Reading Time: 9 minutes / Laszlo Honti
Reading Time: 9 minutes

I recently wrote an article about the Matthean prophecy, a prophecy that looks like this (Matt 2):

Then after being warned by God in a dream, he left for the regions of Galilee, 23 and came and lived in a city called Nazareth. This was to fulfil what was spoken through the prophets: “He shall be called a Nazarene.”

This tells us two things:

  1. Nazarene means someone from Nazareth, given the causal language involved with moving to Nazareth to fulfil a prophecy.
  2. That someone from Nazareth being the Messiah is a fulfilment of the prophecy “He shall be called a Nazarene”.

I showed in my piece that (an analysis of the language and the OT prophecy) that:

  1. Nazarene does not mean someone from Nazareth – there is confusion over whether it means someone from Nazareth, someone of the Nazirite religious sect, or from the Hebrew word meaning branch; the latter seems the most probable.
  2. This prophecy is absent from the OT unless it does, indeed, refer to the branch meaning.

This, then, looks like Matthew is somewhat wrong.

David Armstrong, a Catholic blogger here at Patheos, took umbrage with my piece. We have crossed swords before. So, let’s debate.

What does Nazōraíos mean?

He claims that Nazarene does, indeed, refer to someone from Nazareth. He provides a theological dictionary definition to support his claim:

Nazarēnós [of Nazareth]. Nazōraíos [Nazarene]

Jesus is called Nazarēnós in Mk. 1:24; 10:47; Lk. 4:34, and Nazōraíos in Mt. 2:23; 26:69; Lk. 18:37. . . . A connection with Nazareth is presupposed in Mark, Luke, and John (also Nazarét and Nazará; cf. Mt. 4:13; Lk. 4:16). Comparison of Mt. 26:69 and 26:71 shows that Nazōraíos and Galilaíos mean much the same thing (cf. Acts 1:11). . . .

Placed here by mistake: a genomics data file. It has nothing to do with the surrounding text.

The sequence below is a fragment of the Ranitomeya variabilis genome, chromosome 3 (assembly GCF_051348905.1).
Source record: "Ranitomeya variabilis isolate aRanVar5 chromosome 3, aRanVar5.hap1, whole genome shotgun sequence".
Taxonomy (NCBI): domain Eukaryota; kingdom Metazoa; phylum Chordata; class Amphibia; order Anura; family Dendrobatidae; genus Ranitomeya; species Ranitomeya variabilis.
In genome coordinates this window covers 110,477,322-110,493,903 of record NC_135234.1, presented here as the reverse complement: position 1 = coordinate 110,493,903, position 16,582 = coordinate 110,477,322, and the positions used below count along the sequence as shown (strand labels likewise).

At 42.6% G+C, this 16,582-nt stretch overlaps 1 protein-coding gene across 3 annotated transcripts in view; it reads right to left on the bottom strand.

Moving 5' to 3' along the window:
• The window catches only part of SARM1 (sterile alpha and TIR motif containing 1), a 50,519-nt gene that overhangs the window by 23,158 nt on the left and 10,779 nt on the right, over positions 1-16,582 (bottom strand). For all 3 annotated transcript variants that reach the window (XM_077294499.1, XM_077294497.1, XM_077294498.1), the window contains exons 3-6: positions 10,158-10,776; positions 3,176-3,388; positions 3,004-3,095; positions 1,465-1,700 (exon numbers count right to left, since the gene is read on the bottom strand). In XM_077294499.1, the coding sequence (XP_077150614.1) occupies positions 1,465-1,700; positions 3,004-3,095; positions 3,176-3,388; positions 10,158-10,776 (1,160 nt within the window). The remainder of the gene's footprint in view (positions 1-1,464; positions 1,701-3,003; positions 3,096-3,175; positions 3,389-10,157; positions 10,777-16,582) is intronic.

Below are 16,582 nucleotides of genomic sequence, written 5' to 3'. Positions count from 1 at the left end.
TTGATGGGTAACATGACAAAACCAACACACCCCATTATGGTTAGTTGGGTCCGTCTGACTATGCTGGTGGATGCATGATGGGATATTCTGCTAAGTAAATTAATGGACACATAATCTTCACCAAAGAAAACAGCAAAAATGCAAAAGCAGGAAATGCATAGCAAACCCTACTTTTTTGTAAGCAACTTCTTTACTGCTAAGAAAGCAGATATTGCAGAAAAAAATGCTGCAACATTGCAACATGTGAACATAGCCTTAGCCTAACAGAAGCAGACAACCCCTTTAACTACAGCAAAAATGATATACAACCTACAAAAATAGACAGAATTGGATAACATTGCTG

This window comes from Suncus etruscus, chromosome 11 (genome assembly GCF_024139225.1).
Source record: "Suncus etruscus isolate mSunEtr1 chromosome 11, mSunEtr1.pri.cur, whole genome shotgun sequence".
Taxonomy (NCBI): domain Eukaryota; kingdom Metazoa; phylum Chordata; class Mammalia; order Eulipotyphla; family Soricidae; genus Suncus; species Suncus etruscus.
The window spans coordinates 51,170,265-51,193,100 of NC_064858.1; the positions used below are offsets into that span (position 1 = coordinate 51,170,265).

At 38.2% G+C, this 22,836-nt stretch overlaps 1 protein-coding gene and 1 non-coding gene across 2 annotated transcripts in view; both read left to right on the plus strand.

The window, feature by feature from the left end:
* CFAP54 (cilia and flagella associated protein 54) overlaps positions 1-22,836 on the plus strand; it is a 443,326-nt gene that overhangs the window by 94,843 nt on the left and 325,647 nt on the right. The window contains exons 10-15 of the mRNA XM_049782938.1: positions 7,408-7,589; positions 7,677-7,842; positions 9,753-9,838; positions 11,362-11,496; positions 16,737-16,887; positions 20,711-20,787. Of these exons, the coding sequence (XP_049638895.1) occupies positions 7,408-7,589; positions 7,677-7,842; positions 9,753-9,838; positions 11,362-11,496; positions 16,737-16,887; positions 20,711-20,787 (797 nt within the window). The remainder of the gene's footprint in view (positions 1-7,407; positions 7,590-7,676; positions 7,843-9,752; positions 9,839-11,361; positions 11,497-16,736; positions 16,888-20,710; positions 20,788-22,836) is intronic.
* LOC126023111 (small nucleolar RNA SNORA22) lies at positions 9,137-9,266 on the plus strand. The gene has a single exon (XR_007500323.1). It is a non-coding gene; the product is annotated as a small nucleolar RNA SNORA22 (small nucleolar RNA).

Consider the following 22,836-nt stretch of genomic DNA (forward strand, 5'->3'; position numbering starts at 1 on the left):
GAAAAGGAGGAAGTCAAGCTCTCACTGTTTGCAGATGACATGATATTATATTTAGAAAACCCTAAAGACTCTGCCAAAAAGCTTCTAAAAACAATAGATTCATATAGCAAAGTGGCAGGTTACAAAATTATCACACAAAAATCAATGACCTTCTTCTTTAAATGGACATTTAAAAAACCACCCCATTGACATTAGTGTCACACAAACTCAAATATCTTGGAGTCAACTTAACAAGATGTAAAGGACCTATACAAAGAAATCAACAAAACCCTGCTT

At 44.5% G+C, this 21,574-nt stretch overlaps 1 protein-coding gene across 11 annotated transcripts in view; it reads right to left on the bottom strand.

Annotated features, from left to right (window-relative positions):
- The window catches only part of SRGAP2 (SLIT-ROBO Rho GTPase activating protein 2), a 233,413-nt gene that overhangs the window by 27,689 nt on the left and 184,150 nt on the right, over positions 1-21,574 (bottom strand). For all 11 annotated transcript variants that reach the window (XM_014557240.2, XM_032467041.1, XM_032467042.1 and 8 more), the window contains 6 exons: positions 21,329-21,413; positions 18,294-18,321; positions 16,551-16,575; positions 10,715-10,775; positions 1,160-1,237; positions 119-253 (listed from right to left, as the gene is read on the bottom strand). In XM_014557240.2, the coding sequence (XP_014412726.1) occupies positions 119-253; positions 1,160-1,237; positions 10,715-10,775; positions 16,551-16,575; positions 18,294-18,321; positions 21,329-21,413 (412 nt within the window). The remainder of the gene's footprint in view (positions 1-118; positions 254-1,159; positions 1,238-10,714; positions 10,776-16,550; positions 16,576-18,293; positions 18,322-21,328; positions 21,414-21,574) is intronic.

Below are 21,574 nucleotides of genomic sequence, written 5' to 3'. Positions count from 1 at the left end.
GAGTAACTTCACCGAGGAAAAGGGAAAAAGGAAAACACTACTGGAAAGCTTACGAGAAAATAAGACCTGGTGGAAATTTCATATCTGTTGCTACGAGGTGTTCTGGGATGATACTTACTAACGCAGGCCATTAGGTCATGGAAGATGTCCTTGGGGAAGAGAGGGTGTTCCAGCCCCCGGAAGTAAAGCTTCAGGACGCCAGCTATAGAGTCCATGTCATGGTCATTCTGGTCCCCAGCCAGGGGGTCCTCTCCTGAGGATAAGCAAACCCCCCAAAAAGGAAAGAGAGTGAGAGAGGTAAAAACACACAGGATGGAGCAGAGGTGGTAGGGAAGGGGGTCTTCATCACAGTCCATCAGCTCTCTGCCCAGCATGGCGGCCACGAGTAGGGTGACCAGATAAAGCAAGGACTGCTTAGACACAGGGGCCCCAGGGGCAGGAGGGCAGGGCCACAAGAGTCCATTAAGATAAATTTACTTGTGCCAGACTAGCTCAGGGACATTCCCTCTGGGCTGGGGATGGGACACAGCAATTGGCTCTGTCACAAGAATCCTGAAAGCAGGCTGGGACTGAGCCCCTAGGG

One may conclude that the term Nazōraíos derives from the city of Nazareth as the hometown of Jesus. Neither linguistic nor material objections to this view are convincing. (p. 625)

He provides no balance to this in the context of the analysis I provided other than to invoke JP Holding (I will refrain from giving my true opinion of invoking Holding here) and not dealing with the original extract, which was this:

But why did the Christians believe that he lived in Nazareth? The answer is quite simple. The early Greek speaking Christians did not know what the word “Nazarene” meant. The earliest Greek form of this word is “Nazoraios,” which is derived from “Natzoriya,” the Aramaic equivalent of the Hebrew “Notzri.” (Recall that “Yeishu ha-Notzri” is the original Hebrew for “Jesus the Nazarene.”) The early Christians conjectured that “Nazarene” meant a person from Nazareth and so it was assumed that Jesus lived in Nazareth. Even today, Christians blithely confuse the Hebrew words “Notzri” (NazareneChristian), “Natzrati” (Nazarethite) and “nazir” (nazarite), all of which have completely different meanings.

He merely, using Holding, asserts that he doesn’t know the author of this, and that Gerhard Kittle, the author of his theological definition (of course, without biases of his own) is a much better authority. A sort of argument from authority rather than dealing with the actual content.